After much experimentation I have arrived at place that works for me physically. But morally and ethically I feel very much between a rock and hard place. I have reintroduced eggs and in the full interest of disclosure haven’t had a problem with B12 since. I also eat oily fish a couple of times a week and although I am even less comfortable with that, and aim to eventually eliminate it, I accept it is where I am for now. As such, I continue to push my diet and continually test the bounds of how much I can go without further damaging my health. It hasn’t been an easy journey so far and as yet, is by no means over.

I think the lesson here is to adapt when you need to but strive to do the least harm possible. I knew that when I needed to make adjustments for the sake of my health that I didn’t want to suddenly abandon my beliefs. To that end the majority of my meals are still completely plant-based; and invariably when I share food on my Instagram account, I share only plant based food. Not because I am trying to deceive but because I firmly believe that plant based is best.
Love and Light (from a work in progress)

Stella xx

“Let me sleep and dream of sheep”






On any given evening I don’t know what the night holds for me. Will I fall and stay asleep or will I be thumb twiddling at four a.m?

I have struggled with bouts of insomnia and poor sleep most of my adult life and having tried various things I now have a routine that seems to be helping and although my sleep isn’t perfect, it is much better than it has been. Whether you are a serial insomniac like me or just suffer occasionally here are a few of my tips for a restful night :

  1. Bookend your day with exercise: I start the day with a walk in my local area or spend some time on the cross trainer followed by an invigorating flow yoga practice. At the opposite end of the day I like to do a short Yin Yoga practice to help me wind down for the day. I, like most of the world subscribe to Yoga with Adriene on Youtube and have found it to be an amazing resource. I have linked my favourite sequences down below.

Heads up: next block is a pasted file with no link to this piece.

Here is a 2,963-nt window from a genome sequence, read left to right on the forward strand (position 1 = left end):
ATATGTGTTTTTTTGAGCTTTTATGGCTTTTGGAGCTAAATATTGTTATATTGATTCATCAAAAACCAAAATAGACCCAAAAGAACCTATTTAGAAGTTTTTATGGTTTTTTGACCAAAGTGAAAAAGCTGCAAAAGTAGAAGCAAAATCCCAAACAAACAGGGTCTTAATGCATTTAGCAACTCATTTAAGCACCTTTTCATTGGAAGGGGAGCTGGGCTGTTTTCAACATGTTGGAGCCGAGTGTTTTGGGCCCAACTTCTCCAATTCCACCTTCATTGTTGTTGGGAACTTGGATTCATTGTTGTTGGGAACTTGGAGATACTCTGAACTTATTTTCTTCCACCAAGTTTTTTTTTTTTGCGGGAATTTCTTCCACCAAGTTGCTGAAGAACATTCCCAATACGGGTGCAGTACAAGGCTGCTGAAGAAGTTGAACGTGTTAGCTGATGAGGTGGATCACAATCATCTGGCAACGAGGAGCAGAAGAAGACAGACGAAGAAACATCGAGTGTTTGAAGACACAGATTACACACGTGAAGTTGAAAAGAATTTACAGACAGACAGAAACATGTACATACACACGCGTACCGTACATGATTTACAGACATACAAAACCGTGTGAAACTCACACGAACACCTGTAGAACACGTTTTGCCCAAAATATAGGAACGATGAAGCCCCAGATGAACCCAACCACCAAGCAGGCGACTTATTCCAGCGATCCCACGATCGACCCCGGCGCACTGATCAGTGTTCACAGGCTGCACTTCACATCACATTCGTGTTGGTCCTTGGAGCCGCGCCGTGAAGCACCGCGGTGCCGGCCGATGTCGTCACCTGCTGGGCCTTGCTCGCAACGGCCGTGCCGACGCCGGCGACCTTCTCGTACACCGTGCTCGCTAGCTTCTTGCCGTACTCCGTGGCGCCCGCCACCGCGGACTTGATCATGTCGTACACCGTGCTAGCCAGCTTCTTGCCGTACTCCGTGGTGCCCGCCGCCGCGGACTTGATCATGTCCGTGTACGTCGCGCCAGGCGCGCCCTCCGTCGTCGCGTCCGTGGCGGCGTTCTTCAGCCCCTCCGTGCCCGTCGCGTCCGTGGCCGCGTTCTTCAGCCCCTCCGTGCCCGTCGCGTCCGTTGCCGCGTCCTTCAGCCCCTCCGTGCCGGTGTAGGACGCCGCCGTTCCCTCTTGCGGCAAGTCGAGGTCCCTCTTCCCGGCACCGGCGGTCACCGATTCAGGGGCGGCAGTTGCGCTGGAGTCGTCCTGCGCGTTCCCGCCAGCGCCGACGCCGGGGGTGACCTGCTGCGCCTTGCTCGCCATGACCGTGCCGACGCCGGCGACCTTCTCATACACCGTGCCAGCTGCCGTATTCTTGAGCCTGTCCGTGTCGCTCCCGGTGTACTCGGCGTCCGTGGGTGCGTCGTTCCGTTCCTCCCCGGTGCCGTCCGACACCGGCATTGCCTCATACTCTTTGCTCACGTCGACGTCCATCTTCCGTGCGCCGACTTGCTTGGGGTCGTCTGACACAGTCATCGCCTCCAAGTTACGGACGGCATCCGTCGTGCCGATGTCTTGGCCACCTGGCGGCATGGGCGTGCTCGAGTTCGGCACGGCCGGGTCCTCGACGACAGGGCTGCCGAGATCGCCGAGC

2. I love coffee and historically was second only to the fictional Lorelei Gilmore in my consumption of it. These days however I limit myself to 2 cups per day, both of which are consumed before 11 am.
  3. Research has shown that magnesium is important for aiding with restful sleep. I prefer to boost mine by eating lots of lovely magnesium rich foods throughout like Kale, spinach, buckwheat, quinoa, avocados, almonds, cashews, chia and pumpkin seeds, dark chocolate. Legumes (lentils, chickpeas and beans) are also a rich source but I have to be more careful with these as they are high FODMAP and really don’t agree with my tum. Bananas are also an excellent source and are my supper of choice.
  4. Post my evening yoga practice I don’t have any interaction with screens – phone, T.V or laptop. This is my official wind down that lets my brain know that I am preparing for sleep. In this time I take apply a lavender body oil. Sometimes this will be homemade blend of fractionated coconut oil, a few drops of lavender and either a drop of patchouli or frankincense or a ready made product like the bath and shower drops from The Scent to sleep range by Neom Organics. Once the oil is applied I jump into the shower where the heat and steam helps to release the essential oils that aid a restful night. I then do all the usual skincare ablutions and brush my teeth.
  5. I jump in to my Pjs (I find natural fibres are better for sleep) and make a warm. I know many people swear by a milky drink at bedtime but they just don’t do it for me and I prefer a herbal tea. I’m currently drinking one from Neals Yard Remedies that has the herbs chamomile, lavender and valerian in it. I do really like it but I also love the super affordable chamomile tea from Aldi and the Pukka Night Time Tea. Valerian, chamomile and lavender are know soporifics and through personal experience can vouch that I sleep better when I have had a tea with them in. I have also read some great research regarding the benefits of lemon balm for aiding sleep, however I haven’t tried it because it interferes with my thyroid medication.